The pervious slope, SLPP, is the average slope of the pervious areas. This is not the catchment slope from highest point to lowest point, but an average when considering only the pervious are-as. For example, if the catchment consists of a residential subdivision, this value would represent the average slope of the pervious lot surface. In this example the slope would not be less than 2% or whatever the municipal minimum is.

The overland flow length, LGP, should be set to the representative value for the pervious areas. It is not the length of the catchment from high point to low point. This value represents the average length over which flows from pervious areas would travel before being intercepted by channels, sewers, or roads. For example, in a residential subdivision this value might be the representative lot length which is typically 40 m.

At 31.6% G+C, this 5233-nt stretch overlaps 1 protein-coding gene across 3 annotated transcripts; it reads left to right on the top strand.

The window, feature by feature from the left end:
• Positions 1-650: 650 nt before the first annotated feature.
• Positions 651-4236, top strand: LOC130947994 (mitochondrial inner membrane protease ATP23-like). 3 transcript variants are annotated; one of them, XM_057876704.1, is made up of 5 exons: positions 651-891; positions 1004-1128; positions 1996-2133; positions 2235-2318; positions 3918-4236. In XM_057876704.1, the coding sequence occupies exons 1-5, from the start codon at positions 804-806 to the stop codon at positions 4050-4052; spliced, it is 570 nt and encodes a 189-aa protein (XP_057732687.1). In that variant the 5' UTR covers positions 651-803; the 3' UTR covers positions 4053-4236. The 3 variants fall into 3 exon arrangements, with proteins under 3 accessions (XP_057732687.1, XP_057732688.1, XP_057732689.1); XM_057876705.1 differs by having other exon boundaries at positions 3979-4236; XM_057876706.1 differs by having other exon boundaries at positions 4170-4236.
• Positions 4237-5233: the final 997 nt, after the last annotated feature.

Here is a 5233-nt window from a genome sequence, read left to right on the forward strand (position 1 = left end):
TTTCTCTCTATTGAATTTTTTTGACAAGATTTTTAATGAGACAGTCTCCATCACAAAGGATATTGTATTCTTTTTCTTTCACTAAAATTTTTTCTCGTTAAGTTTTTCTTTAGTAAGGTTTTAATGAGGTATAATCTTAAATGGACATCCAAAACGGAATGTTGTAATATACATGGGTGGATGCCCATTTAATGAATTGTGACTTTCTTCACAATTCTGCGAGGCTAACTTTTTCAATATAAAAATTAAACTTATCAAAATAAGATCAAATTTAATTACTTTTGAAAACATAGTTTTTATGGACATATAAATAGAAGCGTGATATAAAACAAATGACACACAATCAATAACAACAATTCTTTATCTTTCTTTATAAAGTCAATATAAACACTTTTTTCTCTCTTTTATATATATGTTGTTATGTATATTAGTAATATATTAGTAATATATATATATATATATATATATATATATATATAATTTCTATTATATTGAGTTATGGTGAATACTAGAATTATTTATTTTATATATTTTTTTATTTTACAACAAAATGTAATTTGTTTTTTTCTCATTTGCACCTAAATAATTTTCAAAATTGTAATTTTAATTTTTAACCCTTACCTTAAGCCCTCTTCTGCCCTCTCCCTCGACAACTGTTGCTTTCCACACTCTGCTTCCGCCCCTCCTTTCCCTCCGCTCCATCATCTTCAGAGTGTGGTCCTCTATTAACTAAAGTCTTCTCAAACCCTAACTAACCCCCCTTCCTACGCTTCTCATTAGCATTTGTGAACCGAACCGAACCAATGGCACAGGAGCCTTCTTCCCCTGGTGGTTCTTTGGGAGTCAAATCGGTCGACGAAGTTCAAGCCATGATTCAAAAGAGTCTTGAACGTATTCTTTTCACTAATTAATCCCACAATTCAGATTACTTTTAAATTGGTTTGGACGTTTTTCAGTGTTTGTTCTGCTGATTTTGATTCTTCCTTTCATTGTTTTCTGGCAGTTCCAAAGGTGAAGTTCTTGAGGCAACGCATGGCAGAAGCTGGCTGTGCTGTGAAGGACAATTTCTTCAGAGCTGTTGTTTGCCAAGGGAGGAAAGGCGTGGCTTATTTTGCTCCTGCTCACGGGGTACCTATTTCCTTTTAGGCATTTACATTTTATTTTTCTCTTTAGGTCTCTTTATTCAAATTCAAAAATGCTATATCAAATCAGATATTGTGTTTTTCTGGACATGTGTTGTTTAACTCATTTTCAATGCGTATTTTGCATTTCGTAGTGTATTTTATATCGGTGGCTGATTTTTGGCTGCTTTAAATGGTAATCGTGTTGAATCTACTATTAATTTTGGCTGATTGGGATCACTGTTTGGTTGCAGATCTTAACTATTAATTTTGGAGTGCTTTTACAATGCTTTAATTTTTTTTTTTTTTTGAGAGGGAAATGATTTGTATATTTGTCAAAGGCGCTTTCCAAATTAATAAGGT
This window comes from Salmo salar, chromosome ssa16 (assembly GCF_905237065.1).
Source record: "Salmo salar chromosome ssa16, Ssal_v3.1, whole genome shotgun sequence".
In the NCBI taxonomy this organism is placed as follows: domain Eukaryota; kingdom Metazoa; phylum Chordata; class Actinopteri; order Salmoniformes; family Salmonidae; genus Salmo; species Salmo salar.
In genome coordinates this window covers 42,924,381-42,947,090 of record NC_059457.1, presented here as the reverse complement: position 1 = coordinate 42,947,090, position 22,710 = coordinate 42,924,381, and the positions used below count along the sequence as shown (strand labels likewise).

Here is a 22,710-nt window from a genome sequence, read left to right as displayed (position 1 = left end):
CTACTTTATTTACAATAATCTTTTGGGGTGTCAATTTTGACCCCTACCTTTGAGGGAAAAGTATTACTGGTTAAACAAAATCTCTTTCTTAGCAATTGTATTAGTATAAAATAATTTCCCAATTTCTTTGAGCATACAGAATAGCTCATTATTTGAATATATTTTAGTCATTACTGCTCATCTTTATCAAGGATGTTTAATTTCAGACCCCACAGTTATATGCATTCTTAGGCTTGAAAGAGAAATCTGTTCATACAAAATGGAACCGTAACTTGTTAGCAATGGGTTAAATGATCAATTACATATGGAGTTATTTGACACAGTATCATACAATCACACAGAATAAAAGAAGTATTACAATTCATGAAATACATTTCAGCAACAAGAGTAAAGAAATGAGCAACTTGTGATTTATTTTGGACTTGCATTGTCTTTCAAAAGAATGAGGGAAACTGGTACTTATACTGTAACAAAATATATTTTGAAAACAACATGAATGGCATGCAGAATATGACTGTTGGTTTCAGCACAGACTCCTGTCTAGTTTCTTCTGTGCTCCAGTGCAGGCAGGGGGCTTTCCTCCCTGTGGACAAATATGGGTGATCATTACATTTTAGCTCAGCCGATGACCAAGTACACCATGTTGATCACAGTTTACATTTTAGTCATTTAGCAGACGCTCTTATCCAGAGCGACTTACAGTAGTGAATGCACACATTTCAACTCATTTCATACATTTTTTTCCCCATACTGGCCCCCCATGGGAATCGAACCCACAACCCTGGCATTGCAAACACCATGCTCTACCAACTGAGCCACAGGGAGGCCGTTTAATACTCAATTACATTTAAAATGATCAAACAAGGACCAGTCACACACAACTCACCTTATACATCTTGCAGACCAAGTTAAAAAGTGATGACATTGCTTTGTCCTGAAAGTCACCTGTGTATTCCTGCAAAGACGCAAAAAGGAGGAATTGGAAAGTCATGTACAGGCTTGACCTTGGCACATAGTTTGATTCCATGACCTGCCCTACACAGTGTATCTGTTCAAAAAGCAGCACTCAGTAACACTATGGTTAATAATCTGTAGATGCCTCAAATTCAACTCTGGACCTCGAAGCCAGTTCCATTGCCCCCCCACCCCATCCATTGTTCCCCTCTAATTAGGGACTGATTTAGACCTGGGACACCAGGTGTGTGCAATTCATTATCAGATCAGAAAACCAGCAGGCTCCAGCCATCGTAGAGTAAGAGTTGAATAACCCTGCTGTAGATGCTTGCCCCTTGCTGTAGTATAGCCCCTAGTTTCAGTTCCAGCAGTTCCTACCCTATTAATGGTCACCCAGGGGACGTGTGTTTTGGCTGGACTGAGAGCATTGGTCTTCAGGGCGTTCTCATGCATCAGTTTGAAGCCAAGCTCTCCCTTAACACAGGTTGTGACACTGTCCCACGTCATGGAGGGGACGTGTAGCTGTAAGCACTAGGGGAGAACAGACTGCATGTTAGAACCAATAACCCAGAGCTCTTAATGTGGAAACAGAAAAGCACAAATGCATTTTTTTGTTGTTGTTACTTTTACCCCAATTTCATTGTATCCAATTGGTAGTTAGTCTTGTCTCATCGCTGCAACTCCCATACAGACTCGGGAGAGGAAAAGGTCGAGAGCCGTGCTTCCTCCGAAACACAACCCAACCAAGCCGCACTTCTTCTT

The Manning’s roughness coefficient for pervious surfaces, MNP, should be selected based on sheet flow and not channel flow. This is a common mistake for modellers. Most listed values of Manning’s values are for channel flow, whereas the pervious runoff simulated is sheet flow. Therefore, if we assumed a grassed surface then the sheet flow Manning’s roughness coefficient would be approximately 0.25, whereas the channel roughness coefficient for the same material might be 0.025.

For an ungauged urban catchment, the pervious storage coefficient, SCP, should be set to 0, which will let the program determine the storage coefficient.

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